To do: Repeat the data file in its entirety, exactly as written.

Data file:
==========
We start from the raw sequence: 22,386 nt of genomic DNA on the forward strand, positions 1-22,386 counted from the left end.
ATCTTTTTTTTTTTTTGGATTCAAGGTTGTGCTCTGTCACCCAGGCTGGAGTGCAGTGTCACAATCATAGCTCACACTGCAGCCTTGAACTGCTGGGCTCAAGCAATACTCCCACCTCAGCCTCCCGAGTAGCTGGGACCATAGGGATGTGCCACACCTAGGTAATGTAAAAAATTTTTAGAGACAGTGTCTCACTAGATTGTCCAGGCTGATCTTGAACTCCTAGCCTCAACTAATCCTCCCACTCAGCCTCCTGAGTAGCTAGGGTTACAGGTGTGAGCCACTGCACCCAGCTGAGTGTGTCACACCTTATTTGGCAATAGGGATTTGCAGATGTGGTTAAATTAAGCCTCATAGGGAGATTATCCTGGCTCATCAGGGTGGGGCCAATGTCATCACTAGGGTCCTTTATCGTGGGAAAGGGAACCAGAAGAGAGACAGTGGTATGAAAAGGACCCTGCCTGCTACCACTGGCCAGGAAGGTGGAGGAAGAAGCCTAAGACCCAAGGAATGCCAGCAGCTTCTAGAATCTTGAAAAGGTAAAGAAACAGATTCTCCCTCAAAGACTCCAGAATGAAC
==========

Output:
We start from the raw sequence: 22,386 nt of genomic DNA on the forward strand, positions 1-22,386 counted from the left end.
ATCTTTTTTTTTTTTTGGATTCAAGGTTGTGCTCTGTCACCCAGGCTGGAGTGCAGTGTCACAATCATAGCTCACACTGCAGCCTTGAACTGCTGGGCTCAAGCAATACTCCCACCTCAGCCTCCCGAGTAGCTGGGACCATAGGGATGTGCCACACCTAGGTAATGTAAAAAATTTTTAGAGACAGTGTCTCACTAGATTGTCCAGGCTGATCTTGAACTCCTAGCCTCAACTAATCCTCCCACTCAGCCTCCTGAGTAGCTAGGGTTACAGGTGTGAGCCACTGCACCCAGCTGAGTGTGTCACACCTTATTTGGCAATAGGGATTTGCAGATGTGGTTAAATTAAGCCTCATAGGGAGATTATCCTGGCTCATCAGGGTGGGGCCAATGTCATCACTAGGGTCCTTTATCGTGGGAAAGGGAACCAGAAGAGAGACAGTGGTATGAAAAGGACCCTGCCTGCTACCACTGGCCAGGAAGGTGGAGGAAGAAGCCTAAGACCCAAGGAATGCCAGCAGCTTCTAGAATCTTGAAAAGGTAAAGAAACAGATTCTCCCTCAAAGACTCCAGAATGAAC